Bullion Said to Remain 'in Long Run Uptrend'

Spot market gold prices fell back below $1,715 an ounce Monday morning in London, more-or-less in line with where they were two weeks ago after failing to hold gains made during Asian trading. 

"Gold is still following its long term uptrend from 2008 lows," say technical analysts at Scotiabank, "with support from the uptrend at $1,632." 

Silver fell back to around $33.50 an ounce, also in line with last week's close, while stocks edged higher and commodities were broadly flat. 

Euro gold prices meantime came close to one-month lows as the euro rose to a one-month high against the Dollar after comments from German chancellor Angela Merkel that suggested more Greek debt might eventually be written down. 

Greece revealed details Monday of the bond buyback program announced last week, through which the government will buy back its bonds currently trading at a discount to par value.  

The government has said it will spend up to €10 billion buying back its own bonds, though it is only prepared to pay up to a maximum percentage of the face value of the debt. Bondholders will compete to get the best price for a given maturity, with Athens setting the minimum price range (depending on bond maturity) at 30.2% to 38.1%, with the maximum range at 32.2% to 40.1%. 

"[The prices are] higher than previously published or announced," says Spyros Politis, chief executive of an Athens-based fund management firm that holds Greek government debt. 

"At the moment it looks as if it will be successful, or if they miss the target, they will miss it by a small margin. Anything that reduces the overall debt burden is good."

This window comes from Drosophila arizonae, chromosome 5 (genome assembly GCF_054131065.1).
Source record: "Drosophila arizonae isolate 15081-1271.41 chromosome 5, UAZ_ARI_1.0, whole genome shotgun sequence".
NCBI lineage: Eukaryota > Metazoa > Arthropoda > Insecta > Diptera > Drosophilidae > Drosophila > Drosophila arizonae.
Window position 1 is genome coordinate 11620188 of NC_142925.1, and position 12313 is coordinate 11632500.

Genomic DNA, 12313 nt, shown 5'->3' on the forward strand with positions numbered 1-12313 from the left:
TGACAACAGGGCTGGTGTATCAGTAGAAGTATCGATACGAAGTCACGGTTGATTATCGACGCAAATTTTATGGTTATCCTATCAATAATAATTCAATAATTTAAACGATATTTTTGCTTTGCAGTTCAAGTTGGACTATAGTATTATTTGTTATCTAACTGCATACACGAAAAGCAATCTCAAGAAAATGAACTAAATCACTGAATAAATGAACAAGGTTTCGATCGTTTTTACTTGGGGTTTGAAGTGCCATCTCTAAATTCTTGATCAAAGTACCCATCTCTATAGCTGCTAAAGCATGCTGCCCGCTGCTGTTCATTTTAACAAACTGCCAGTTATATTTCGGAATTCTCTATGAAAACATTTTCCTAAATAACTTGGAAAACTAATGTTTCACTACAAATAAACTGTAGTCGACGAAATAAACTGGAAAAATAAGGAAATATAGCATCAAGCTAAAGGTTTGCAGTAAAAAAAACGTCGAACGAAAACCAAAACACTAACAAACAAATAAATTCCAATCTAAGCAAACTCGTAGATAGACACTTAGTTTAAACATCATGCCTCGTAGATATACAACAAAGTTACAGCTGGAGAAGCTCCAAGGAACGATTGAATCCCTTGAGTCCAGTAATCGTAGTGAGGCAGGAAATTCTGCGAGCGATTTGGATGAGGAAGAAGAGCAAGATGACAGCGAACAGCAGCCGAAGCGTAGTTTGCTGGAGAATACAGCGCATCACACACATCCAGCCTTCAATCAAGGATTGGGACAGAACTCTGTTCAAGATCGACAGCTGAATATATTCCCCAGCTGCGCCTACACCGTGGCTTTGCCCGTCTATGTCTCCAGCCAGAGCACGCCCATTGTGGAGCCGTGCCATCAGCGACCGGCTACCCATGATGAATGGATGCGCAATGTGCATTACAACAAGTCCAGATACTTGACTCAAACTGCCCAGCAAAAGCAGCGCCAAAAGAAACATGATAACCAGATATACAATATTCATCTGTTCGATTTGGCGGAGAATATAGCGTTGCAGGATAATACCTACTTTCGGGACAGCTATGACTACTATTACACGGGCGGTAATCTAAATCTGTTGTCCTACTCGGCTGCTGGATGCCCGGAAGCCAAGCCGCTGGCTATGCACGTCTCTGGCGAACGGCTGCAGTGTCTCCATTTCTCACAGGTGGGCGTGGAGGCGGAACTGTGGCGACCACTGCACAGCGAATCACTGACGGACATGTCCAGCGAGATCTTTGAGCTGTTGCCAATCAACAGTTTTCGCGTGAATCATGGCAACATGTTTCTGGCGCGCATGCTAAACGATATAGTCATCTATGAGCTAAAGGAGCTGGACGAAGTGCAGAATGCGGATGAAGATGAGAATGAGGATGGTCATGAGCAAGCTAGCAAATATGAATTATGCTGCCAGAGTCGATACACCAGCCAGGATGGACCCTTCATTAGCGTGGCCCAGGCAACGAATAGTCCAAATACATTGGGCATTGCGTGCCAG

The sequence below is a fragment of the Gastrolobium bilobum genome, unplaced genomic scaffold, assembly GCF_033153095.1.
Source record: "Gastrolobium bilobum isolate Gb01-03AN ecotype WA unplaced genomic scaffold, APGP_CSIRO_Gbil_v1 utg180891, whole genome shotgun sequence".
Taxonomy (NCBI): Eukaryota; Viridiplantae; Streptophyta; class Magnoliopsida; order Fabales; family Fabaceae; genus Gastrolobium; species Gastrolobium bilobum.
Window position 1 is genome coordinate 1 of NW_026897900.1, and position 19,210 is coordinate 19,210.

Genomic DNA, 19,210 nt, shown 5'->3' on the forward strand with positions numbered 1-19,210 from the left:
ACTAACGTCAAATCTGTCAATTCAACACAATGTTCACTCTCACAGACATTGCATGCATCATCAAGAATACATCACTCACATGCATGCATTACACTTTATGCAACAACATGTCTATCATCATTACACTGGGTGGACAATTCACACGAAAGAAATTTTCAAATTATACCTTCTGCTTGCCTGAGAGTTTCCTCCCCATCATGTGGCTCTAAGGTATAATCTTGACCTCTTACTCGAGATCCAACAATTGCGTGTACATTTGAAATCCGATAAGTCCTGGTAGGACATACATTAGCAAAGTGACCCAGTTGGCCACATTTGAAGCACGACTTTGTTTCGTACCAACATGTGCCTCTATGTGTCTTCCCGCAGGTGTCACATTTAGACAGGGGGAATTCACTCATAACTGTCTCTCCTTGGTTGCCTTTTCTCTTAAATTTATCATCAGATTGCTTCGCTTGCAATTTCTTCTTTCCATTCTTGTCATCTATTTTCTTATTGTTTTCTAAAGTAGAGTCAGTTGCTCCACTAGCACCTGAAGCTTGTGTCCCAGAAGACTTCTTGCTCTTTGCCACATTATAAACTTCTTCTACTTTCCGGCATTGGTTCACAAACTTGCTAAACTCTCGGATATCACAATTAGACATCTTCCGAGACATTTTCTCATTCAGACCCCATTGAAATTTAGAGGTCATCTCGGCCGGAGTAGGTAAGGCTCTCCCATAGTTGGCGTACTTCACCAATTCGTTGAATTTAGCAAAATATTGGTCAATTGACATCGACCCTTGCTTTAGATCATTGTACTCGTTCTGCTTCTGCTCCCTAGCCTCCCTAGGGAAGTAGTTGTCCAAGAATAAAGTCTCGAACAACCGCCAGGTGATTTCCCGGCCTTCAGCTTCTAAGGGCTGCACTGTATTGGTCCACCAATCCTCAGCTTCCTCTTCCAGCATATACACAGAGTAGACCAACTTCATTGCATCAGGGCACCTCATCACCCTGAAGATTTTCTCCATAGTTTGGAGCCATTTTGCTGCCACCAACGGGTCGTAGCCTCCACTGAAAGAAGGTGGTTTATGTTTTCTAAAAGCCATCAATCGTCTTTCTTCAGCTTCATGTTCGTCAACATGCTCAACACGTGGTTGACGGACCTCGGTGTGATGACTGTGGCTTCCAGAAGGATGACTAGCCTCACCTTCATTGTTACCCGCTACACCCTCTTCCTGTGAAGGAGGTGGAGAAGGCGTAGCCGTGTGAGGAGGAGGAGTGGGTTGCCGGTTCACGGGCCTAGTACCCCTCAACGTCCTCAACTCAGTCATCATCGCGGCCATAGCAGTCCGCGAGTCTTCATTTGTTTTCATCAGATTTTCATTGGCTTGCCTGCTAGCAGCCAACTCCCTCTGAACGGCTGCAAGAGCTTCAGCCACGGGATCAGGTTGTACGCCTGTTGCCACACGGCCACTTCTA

Chancellor Merkel meantime said over the weekend that a further write down of Greek debt might be possible if Greece's budget moves into primary surplus – meaning the government takes in more in revenues than it spends before debt payments are taken into account. 

"If Greece one day can rely once again on its own revenue," Merkel told German newspaper Bild am Sonntag, "without having to borrow, then we'll have to look at this situation and make an evaluation."  

"[This is] the end of denial," says ING Groep economist Carsten Brzeski. 

"It's definitely a shift, but on the other hand, it's obvious [that a write down will be needed]."

Germany's manufacturing sector saw improved conditions last month compared to a month earlier, although output still appears to have declined, according to purchasing managers index data published by Markit Monday. 

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